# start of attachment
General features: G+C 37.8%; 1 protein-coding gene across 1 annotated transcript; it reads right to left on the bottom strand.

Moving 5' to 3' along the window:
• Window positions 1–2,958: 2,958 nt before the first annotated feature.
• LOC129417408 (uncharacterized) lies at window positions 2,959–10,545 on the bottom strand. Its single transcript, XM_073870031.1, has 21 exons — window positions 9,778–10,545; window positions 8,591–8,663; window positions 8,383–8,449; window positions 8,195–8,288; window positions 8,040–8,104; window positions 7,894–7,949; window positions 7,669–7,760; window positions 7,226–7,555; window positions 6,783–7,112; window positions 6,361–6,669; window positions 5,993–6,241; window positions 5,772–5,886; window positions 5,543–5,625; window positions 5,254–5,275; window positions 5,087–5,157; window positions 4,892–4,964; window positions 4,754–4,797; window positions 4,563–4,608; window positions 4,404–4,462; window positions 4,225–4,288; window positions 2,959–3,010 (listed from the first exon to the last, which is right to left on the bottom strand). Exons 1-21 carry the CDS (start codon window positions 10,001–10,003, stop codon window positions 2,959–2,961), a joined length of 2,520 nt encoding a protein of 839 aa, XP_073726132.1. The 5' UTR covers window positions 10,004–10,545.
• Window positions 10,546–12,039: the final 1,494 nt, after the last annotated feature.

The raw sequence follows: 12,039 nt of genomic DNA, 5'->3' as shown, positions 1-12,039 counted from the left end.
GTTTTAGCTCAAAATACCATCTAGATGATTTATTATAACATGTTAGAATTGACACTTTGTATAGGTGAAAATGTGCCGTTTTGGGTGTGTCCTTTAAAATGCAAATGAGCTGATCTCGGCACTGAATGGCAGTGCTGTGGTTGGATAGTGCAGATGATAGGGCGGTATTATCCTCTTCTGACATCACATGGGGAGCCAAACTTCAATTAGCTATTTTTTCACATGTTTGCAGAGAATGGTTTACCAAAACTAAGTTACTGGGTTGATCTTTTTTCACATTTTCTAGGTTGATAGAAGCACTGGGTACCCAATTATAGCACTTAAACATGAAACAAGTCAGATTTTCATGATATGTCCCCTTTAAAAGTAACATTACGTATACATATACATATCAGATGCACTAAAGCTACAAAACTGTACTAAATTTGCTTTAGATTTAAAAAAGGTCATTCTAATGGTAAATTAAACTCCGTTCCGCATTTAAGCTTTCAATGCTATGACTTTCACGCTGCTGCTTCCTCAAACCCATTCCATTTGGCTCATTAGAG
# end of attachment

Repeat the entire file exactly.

General features: G+C 37.8%; 1 protein-coding gene across 1 annotated transcript; it reads right to left on the bottom strand.

Moving 5' to 3' along the window:
• Window positions 1–2,958: 2,958 nt before the first annotated feature.
• LOC129417408 (uncharacterized) lies at window positions 2,959–10,545 on the bottom strand. Its single transcript, XM_073870031.1, has 21 exons — window positions 9,778–10,545; window positions 8,591–8,663; window positions 8,383–8,449; window positions 8,195–8,288; window positions 8,040–8,104; window positions 7,894–7,949; window positions 7,669–7,760; window positions 7,226–7,555; window positions 6,783–7,112; window positions 6,361–6,669; window positions 5,993–6,241; window positions 5,772–5,886; window positions 5,543–5,625; window positions 5,254–5,275; window positions 5,087–5,157; window positions 4,892–4,964; window positions 4,754–4,797; window positions 4,563–4,608; window positions 4,404–4,462; window positions 4,225–4,288; window positions 2,959–3,010 (listed from the first exon to the last, which is right to left on the bottom strand). Exons 1-21 carry the CDS (start codon window positions 10,001–10,003, stop codon window positions 2,959–2,961), a joined length of 2,520 nt encoding a protein of 839 aa, XP_073726132.1. The 5' UTR covers window positions 10,004–10,545.
• Window positions 10,546–12,039: the final 1,494 nt, after the last annotated feature.

The raw sequence follows: 12,039 nt of genomic DNA, 5'->3' as shown, positions 1-12,039 counted from the left end.
GTTTTAGCTCAAAATACCATCTAGATGATTTATTATAACATGTTAGAATTGACACTTTGTATAGGTGAAAATGTGCCGTTTTGGGTGTGTCCTTTAAAATGCAAATGAGCTGATCTCGGCACTGAATGGCAGTGCTGTGGTTGGATAGTGCAGATGATAGGGCGGTATTATCCTCTTCTGACATCACATGGGGAGCCAAACTTCAATTAGCTATTTTTTCACATGTTTGCAGAGAATGGTTTACCAAAACTAAGTTACTGGGTTGATCTTTTTTCACATTTTCTAGGTTGATAGAAGCACTGGGTACCCAATTATAGCACTTAAACATGAAACAAGTCAGATTTTCATGATATGTCCCCTTTAAAAGTAACATTACGTATACATATACATATCAGATGCACTAAAGCTACAAAACTGTACTAAATTTGCTTTAGATTTAAAAAAGGTCATTCTAATGGTAAATTAAACTCCGTTCCGCATTTAAGCTTTCAATGCTATGACTTTCACGCTGCTGCTTCCTCAAACCCATTCCATTTGGCTCATTAGAG